Iraqi insurgents appear to have adopted a new tactic since the start of a security crackdown in Baghdad, using children in a suicide attack on Sunday, a senior Pentagon official said Tuesday.
Maj. Gen. Michael Barbero, deputy director for regional operations on the Joint Staff, told reporters that a vehicle was waved through a U.S. military checkpoint because two children were visible in the back seat.
"Children in the back seat lowered suspicion, (so) we let it move through, they parked the vehicle, the adults run out and detonate it with the children in the back," Barbero said. "The brutality and ruthless nature of this enemy hasn't changed."
Other officials said later that three Iraqi bystanders were killed in the attack near a marketplace in the northern Baghdad neighborhood of al-Adamiyah, in addition to the two children, and seven people were injured. The officials had no other details, including the estimated ages of the children.
Barbero said this was the first reported use of children in a suicide car bombing in Baghdad.In other developments: Hundreds of chanting mourners buried Taha Yassin Ramadan, Saddam Hussein's former vice president, near the ousted dictator, his sons and two other executed deputies Tuesday in a spot that has become the graveyard of the ousted regime. Ramadan's body, which was covered with the Iraqi flag, was interred in a building courtyard in the Tigris River village of Ouja hours after he was hanged for his part in the killings of 148 Shiite Muslims following a 1982 assassination attempt on Hussein.
A parked car bomb exploded near a main bus station in central Baghdad, killing five civilians and wounding 18, police said.
A suicide car bomber drove his vehicle into an Iraq Army checkpoint in a predominantly Sunni neighborhood in western Baghdad, killing one soldier and wounding another, police said. A roadside bomb struck the area about five minutes later but caused no casualties.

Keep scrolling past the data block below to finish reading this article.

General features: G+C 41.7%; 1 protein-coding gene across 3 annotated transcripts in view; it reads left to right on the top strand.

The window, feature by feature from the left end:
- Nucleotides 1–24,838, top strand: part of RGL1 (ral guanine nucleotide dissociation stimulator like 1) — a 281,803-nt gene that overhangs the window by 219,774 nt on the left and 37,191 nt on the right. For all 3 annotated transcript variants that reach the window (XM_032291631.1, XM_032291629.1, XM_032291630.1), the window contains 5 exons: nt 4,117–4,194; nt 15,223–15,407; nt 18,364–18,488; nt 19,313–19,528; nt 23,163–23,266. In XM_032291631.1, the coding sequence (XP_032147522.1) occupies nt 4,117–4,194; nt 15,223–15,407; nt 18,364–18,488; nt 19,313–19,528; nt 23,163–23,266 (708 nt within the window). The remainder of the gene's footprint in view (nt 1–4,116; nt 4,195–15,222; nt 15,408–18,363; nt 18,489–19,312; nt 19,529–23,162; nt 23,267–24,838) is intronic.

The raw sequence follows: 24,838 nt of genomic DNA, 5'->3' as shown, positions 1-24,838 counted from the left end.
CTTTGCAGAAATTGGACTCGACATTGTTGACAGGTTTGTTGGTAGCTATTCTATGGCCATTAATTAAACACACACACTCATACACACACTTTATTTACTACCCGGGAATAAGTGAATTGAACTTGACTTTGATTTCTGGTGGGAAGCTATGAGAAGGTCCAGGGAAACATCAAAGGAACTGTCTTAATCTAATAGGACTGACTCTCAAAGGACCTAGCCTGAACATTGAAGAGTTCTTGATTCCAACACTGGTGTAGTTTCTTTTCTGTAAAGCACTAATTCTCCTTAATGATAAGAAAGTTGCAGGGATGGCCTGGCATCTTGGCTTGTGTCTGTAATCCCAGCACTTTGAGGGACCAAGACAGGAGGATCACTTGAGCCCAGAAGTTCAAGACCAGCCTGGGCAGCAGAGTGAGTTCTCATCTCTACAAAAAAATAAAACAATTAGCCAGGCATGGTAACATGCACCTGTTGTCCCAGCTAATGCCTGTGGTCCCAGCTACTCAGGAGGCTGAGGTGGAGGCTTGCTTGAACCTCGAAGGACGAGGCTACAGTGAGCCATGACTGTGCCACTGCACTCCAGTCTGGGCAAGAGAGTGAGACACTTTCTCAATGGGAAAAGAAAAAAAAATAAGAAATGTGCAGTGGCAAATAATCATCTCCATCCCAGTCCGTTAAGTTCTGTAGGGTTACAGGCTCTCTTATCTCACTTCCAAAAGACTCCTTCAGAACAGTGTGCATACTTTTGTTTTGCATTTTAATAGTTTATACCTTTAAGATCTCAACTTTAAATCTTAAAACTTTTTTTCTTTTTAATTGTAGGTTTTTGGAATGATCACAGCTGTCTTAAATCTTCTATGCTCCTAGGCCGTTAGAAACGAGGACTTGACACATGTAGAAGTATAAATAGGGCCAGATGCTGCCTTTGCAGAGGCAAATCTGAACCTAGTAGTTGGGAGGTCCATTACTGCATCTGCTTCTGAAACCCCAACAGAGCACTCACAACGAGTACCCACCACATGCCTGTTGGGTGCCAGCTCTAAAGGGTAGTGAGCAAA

A car bomb exploded in a tunnel in downtown Baghdad, killing three civilians and wounding seven others, said police.
Anti-war activists draped themselves in white sheets and laid down in the street to symbolize Iraq's dead, halting traffic in the heart of the city and leading to 57 arrests on the fourth anniversary of the U.S. invasion, police said. The "die-in" was one of several protests around the country Monday, including anti-war rallies in Seattle; Salt Lake City and Trenton, N.J.
Late Monday, U.S. and Iraqi troops also engaged in a major operation as part of a security crackdown in the volatile Hurriyah neighborhood in northern Baghdad, state television said. Witnesses said many people were reported holed up in two Shiite mosques, surrounded by U.S. forces. The state-run Iraqiya network said six civilians had been killed. The U.S. military did not comment on the reports.
Defense Department investigators vowed to crack down on wartime profiteering by U.S. companies doing business in Iraq, according to the Pentagon's special inspector general for Iraq reconstruction. Stuart Bowen told the Senate Judiciary Committee Tuesday that any company involved in war profiteering would be fined, suspended or even barred.
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